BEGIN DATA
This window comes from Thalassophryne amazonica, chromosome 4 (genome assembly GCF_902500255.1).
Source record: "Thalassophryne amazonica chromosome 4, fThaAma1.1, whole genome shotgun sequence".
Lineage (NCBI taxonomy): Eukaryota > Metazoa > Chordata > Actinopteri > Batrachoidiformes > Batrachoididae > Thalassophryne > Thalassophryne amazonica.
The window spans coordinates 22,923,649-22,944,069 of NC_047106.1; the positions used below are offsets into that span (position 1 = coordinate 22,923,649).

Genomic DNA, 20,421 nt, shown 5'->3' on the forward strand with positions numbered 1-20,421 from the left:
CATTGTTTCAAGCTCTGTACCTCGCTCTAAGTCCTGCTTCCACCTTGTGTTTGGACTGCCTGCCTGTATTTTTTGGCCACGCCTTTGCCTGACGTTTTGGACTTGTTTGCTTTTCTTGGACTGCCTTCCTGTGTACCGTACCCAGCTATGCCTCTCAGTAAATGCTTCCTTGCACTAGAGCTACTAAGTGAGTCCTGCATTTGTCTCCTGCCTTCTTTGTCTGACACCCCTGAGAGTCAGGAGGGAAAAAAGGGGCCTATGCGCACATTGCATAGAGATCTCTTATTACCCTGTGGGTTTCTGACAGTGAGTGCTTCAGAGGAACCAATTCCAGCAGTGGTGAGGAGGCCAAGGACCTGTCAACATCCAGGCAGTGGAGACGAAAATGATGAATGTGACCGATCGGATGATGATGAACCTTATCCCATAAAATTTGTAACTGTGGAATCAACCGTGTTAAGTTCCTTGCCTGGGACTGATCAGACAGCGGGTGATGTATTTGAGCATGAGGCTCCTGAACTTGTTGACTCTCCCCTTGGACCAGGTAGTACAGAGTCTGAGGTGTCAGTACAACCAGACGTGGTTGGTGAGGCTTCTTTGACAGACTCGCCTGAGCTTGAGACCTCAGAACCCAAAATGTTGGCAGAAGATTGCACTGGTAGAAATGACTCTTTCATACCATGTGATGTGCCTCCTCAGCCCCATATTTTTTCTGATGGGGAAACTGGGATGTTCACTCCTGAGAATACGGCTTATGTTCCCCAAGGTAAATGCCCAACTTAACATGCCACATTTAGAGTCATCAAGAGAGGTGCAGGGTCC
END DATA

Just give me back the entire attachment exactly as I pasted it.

This window comes from Thalassophryne amazonica, chromosome 4 (genome assembly GCF_902500255.1).
Source record: "Thalassophryne amazonica chromosome 4, fThaAma1.1, whole genome shotgun sequence".
Lineage (NCBI taxonomy): Eukaryota > Metazoa > Chordata > Actinopteri > Batrachoidiformes > Batrachoididae > Thalassophryne > Thalassophryne amazonica.
The window spans coordinates 22,923,649-22,944,069 of NC_047106.1; the positions used below are offsets into that span (position 1 = coordinate 22,923,649).

Genomic DNA, 20,421 nt, shown 5'->3' on the forward strand with positions numbered 1-20,421 from the left:
CATTGTTTCAAGCTCTGTACCTCGCTCTAAGTCCTGCTTCCACCTTGTGTTTGGACTGCCTGCCTGTATTTTTTGGCCACGCCTTTGCCTGACGTTTTGGACTTGTTTGCTTTTCTTGGACTGCCTTCCTGTGTACCGTACCCAGCTATGCCTCTCAGTAAATGCTTCCTTGCACTAGAGCTACTAAGTGAGTCCTGCATTTGTCTCCTGCCTTCTTTGTCTGACACCCCTGAGAGTCAGGAGGGAAAAAAGGGGCCTATGCGCACATTGCATAGAGATCTCTTATTACCCTGTGGGTTTCTGACAGTGAGTGCTTCAGAGGAACCAATTCCAGCAGTGGTGAGGAGGCCAAGGACCTGTCAACATCCAGGCAGTGGAGACGAAAATGATGAATGTGACCGATCGGATGATGATGAACCTTATCCCATAAAATTTGTAACTGTGGAATCAACCGTGTTAAGTTCCTTGCCTGGGACTGATCAGACAGCGGGTGATGTATTTGAGCATGAGGCTCCTGAACTTGTTGACTCTCCCCTTGGACCAGGTAGTACAGAGTCTGAGGTGTCAGTACAACCAGACGTGGTTGGTGAGGCTTCTTTGACAGACTCGCCTGAGCTTGAGACCTCAGAACCCAAAATGTTGGCAGAAGATTGCACTGGTAGAAATGACTCTTTCATACCATGTGATGTGCCTCCTCAGCCCCATATTTTTTCTGATGGGGAAACTGGGATGTTCACTCCTGAGAATACGGCTTATGTTCCCCAAGGTAAATGCCCAACTTAACATGCCACATTTAGAGTCATCAAGAGAGGTGCAGGGTCC